|The Doe Eye (1950), featuring Jean Patchett|
The documentary Erwin Blumenfeld: The Man Who Shot Beautiful Women was an inspiration to see, with many famous photographs from the archives of Blumenfeld, not only his fashion photos but also his artistic ones.
The documentary discusses his life and career. It shows that he couldn't support his life with photography. But when he passed the age of forty and moved to New York his career took off.
In the beginning of the 50s he was the highest paid photographer in the world. Working for Vogue, Harper's Bazaar, Cosmopolitan, Life and more.
Movie stars, models, singers; everyone wanted to pose for him. He made portraits of Marlene Dietrich, Bette Davis, Grace Kelly and a young Audrey Hepburn. His innovative style made a great impression.
Blumenfeld was one of the most innovative and influential photographers of the 20th century. His early black-and-white nudes are widely considered to be among his best work, although it is his colour fashion photography, which combined his technical expertise in the darkroom (where he experimented with solarisation, multiple images and combining positive and negative images) with an innate sense of style and artistry, that made him rich and famous.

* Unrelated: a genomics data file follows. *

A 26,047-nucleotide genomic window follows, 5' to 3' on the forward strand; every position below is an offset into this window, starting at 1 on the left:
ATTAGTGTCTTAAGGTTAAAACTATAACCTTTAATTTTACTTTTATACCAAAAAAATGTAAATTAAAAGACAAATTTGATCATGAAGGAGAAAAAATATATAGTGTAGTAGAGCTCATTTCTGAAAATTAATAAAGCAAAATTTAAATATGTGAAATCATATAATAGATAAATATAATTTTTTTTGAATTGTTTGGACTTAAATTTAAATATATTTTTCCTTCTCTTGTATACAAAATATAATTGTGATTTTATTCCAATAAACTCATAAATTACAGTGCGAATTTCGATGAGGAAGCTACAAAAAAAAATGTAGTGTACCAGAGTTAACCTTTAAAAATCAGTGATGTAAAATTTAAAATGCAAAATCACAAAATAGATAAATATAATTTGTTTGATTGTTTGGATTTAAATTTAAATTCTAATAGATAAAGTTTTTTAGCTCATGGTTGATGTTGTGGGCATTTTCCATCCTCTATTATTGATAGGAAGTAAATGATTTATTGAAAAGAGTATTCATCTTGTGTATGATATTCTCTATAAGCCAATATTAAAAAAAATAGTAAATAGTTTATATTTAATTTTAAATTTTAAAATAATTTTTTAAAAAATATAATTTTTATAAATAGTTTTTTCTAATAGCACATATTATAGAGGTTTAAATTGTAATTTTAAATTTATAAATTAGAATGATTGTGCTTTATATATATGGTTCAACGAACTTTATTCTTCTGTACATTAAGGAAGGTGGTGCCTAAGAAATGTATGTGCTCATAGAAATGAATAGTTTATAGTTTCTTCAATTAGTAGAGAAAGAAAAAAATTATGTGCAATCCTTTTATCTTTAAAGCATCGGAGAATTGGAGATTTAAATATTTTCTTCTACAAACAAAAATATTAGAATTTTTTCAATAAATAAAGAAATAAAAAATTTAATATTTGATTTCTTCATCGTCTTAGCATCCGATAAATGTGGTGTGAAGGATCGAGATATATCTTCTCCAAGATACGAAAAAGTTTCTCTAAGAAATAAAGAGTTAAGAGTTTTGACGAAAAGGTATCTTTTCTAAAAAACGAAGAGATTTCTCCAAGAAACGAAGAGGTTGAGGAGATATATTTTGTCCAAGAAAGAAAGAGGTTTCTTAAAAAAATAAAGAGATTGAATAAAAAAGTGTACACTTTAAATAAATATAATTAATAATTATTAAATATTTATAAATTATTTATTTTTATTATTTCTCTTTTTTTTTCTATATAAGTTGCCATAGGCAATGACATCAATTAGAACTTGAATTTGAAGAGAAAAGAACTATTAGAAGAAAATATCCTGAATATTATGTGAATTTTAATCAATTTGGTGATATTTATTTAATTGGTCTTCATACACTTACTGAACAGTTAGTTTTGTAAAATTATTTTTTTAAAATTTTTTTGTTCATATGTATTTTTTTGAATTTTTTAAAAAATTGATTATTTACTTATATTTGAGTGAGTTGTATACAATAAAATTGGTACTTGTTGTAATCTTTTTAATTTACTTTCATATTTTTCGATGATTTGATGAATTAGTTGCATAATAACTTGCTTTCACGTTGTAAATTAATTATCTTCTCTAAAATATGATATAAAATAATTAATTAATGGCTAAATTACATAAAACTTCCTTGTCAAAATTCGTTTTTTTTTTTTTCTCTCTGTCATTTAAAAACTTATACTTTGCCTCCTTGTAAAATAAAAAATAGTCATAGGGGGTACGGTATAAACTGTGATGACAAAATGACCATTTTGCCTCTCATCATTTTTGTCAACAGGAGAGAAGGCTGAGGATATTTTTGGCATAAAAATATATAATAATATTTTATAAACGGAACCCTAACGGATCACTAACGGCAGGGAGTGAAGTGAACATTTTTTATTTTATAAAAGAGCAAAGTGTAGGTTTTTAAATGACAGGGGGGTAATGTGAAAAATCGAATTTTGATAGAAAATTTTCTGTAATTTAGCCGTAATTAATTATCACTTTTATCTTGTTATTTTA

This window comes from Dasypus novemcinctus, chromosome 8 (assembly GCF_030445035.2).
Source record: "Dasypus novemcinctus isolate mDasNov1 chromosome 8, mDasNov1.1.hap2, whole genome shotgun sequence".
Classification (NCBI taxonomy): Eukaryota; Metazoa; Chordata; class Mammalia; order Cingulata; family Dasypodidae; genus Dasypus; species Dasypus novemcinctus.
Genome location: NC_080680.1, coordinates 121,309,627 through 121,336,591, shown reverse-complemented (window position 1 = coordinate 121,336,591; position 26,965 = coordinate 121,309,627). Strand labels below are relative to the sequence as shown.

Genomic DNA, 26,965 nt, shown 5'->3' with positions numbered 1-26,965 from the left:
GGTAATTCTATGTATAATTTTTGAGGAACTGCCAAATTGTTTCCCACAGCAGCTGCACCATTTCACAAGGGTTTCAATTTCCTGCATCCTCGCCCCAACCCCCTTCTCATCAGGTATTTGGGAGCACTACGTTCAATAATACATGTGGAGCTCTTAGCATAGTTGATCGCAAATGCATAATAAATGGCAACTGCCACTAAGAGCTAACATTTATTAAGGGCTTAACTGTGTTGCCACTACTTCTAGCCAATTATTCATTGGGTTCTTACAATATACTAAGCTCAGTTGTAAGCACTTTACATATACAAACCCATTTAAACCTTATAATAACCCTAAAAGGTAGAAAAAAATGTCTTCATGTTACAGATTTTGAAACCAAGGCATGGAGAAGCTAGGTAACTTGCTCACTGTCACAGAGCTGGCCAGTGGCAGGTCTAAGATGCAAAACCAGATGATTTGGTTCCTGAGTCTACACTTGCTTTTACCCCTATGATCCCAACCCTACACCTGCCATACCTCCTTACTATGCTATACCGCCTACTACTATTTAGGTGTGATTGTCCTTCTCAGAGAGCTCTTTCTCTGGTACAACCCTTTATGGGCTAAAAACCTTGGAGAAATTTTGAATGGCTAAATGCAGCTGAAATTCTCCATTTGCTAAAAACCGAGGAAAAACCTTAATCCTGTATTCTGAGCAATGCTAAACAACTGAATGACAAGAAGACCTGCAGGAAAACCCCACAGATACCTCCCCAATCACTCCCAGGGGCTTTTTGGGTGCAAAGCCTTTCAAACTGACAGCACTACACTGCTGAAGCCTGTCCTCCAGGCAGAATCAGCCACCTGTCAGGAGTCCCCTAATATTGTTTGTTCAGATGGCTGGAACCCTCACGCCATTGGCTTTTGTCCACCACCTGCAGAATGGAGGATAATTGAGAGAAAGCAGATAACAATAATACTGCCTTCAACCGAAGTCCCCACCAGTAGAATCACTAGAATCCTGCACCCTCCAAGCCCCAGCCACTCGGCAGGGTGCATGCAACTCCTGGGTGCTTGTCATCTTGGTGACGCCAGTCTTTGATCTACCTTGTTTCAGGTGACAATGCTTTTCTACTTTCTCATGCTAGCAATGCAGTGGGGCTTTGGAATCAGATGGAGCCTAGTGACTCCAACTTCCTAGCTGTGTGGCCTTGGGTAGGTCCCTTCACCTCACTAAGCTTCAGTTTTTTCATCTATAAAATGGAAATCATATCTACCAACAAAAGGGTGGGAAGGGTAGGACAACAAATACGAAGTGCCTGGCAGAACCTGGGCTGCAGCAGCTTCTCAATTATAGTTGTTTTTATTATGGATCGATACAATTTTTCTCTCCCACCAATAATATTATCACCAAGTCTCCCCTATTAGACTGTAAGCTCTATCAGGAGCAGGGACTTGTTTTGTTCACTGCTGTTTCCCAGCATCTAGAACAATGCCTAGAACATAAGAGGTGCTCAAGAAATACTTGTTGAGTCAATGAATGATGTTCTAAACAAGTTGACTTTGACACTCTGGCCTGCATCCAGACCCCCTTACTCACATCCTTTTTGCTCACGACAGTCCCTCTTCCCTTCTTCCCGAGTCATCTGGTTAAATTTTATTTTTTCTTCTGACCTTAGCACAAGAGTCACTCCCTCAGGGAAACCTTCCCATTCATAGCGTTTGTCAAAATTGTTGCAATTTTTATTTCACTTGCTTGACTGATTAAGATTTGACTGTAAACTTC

He was innovating right up until the 1960s, making films to be used as beauty advertising: an idea that was ahead of its time.
Fashion Photographer Sølve Sundsbø: "He changed the rules of photography."
The obsession for women Blumenfeld was no secret. For example, he once said, "I can never love one woman. I love women." With result that his private life was a lot less successful than his career.
When Blumenfeld in 1969 dies in Rome, his many muses and mistresses claimed part of his inheritance and that was the reason that his work is never exhibited as a whole.
Only now Blumenfelds grandchildren matter, his granddaughter Nadia has taken it over and the world can see his work again. And the documentary has been made by Blumenfeld's grandson Remy Blumenfeld.
A glimpse of his work
|Lisa Fonssagrives on the Eiffel Tower, 1939, Paris|
|Red on Red (1954), New York|
|A self portrait on his book: Eye to I, the Autobiography of a Photographer|
For more information visit the website of Erwin Blumenfeld, created by his grandchildren.